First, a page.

Please refresh the page and retry. I was 23, had just got my first job since graduating that summer, and was feeling like an Actual Grown-Up at last. With no siblings, I was close to my parents and Dad would often come and sit with me in my bedroom to ask what books I was reading, or to borrow some new music. I had a happy, stress-free upbringing. Dad cooked dinner for us every night, and made my packed lunch for school in the morning; he was my friend. At work that day, I tried to get my head around everything my mother had told me.
More and more adult kids are coming back home—or never leaving in the first place. In fact, if you are in this situation, you are not alone. A recent study says that nearly 53 percent of to year-olds in the U. Older children end up at home with their parents for many different reasons. Sometimes they want to get their nest built financially, so they come home to save money and secure their future. It takes a lot of pressure off their shoulders because Mom and Dad are there to cook and clean and pay the bills.
In today's world, our ideas about gender roles have been turned on their heads. Some of those old patterns involve relationships between mothers and their adult sons. A solid relationship with a mother is a good portent for a happy married life. Women are widely credited with fostering emotional intelligence in their children, and a son who scores high in emotional intelligence is likely to be more understanding of his wife. Such a man is also more likely to reject macho posturing.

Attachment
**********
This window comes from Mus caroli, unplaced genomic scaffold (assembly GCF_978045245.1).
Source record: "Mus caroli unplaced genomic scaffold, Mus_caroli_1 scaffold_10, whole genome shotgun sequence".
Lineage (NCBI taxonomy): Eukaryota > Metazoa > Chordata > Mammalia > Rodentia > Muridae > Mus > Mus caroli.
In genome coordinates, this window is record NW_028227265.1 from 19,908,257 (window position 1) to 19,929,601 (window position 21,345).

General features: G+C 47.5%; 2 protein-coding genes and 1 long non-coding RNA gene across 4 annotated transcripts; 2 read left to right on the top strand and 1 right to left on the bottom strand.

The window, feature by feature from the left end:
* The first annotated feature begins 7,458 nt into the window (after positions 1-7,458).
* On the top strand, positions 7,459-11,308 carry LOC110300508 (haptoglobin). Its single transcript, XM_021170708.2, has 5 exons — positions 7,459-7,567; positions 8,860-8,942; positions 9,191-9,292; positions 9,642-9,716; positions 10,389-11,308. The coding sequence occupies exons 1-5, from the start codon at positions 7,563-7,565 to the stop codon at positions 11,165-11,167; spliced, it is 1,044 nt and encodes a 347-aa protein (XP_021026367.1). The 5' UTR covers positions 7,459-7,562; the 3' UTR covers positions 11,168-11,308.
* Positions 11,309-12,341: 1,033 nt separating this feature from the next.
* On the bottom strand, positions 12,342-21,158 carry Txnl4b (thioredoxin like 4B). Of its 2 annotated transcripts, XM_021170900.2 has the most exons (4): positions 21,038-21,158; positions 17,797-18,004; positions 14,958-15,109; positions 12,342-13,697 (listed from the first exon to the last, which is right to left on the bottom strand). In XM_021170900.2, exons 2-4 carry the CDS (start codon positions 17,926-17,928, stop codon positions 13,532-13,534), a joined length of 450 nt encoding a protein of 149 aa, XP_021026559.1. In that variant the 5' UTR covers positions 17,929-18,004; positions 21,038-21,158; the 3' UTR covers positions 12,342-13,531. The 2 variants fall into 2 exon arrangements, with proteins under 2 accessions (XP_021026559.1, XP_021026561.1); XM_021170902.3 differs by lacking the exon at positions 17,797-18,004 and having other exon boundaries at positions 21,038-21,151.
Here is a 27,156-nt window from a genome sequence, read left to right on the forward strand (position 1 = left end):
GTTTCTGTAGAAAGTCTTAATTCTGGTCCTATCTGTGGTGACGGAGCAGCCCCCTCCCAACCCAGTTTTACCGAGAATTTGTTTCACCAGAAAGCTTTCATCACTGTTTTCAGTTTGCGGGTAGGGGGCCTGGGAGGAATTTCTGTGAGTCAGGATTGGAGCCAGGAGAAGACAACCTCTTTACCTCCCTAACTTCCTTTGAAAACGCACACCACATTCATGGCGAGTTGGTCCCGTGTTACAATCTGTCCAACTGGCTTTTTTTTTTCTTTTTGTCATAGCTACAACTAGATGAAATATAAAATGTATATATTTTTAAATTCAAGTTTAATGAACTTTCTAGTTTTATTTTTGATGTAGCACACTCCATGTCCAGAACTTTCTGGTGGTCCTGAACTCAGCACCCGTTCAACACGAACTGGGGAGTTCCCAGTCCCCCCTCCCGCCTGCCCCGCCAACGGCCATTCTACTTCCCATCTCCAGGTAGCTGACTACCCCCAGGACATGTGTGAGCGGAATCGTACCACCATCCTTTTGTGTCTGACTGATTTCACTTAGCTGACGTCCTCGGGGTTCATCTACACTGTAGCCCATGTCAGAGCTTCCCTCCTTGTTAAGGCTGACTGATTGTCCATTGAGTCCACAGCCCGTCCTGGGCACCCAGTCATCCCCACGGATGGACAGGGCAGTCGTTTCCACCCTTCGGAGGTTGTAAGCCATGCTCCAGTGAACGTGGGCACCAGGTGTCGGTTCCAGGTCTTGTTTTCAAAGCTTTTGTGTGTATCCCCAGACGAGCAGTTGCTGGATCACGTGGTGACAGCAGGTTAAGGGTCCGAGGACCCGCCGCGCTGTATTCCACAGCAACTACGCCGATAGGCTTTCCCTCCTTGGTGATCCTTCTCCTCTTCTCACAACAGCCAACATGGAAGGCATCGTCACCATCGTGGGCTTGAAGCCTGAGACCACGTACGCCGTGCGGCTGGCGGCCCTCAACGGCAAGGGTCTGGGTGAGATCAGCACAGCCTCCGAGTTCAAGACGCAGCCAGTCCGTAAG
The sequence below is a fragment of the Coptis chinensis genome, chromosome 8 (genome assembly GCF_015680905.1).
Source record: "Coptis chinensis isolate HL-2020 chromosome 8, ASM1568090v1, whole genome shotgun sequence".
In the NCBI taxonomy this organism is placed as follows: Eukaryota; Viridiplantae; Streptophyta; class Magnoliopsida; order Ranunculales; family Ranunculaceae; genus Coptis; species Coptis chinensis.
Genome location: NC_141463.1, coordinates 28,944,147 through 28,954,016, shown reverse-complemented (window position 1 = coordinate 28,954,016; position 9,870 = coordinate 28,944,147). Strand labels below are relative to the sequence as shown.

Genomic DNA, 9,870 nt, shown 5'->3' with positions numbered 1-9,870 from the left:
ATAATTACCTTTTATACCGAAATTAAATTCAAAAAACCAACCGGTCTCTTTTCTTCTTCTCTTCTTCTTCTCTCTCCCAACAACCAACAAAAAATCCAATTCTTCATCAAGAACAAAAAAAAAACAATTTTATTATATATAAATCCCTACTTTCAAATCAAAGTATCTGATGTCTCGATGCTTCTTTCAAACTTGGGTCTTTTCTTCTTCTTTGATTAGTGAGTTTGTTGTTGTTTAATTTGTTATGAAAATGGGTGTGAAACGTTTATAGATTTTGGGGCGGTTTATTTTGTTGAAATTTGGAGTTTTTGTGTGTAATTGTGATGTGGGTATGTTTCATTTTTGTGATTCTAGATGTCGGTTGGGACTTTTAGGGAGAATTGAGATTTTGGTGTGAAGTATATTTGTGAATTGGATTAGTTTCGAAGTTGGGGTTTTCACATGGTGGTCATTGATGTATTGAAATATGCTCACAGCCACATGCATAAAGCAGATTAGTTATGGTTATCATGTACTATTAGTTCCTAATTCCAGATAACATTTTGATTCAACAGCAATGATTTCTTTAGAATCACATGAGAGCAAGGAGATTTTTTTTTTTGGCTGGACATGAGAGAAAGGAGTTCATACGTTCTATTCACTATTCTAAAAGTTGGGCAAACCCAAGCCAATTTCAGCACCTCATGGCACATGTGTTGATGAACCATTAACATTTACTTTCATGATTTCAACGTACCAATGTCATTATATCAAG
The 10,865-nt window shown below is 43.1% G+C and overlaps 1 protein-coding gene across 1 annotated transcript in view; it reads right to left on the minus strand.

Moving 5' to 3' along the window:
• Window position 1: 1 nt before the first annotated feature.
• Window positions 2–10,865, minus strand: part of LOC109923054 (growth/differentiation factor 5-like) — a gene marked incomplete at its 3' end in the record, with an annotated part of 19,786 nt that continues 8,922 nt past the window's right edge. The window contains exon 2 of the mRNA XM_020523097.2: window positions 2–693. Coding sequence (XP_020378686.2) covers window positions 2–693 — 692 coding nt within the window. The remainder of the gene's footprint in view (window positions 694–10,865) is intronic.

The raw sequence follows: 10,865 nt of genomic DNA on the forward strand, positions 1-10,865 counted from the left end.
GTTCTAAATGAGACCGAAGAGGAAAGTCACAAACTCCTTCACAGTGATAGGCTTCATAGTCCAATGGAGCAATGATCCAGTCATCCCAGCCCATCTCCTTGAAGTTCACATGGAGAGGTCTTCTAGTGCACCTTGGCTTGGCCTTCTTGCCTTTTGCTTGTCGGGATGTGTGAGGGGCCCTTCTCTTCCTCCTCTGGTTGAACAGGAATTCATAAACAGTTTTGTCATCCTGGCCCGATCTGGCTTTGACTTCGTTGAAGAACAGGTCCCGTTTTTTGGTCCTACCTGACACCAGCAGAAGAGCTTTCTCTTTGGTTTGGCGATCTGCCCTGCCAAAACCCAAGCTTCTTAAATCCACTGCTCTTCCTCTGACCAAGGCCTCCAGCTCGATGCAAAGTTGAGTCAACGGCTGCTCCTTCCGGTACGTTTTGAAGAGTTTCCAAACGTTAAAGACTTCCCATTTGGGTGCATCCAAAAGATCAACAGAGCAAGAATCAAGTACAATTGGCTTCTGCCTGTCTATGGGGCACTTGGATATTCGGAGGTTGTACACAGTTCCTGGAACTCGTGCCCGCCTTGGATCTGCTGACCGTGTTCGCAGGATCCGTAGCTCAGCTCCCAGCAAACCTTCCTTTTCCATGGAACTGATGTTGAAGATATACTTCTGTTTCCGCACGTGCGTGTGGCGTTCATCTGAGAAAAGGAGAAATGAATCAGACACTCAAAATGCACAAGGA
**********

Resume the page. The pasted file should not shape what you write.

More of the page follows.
Regardless of your feelings regarding the merits or demerits of millennials and their younger counterparts, being a fledgling adult is harder in some ways than it used to be. Two years ago the Pew Research Center reported that for the first time in years adults ages 18 to 34 were more likely to live with parents than with a romantic partner. For one thing, more young people are waiting later in life to get married, if they do at all. Pew has previously projected that one in four young adults may never do so. Second, the employment and wages of young men without college degrees have been falling for decades.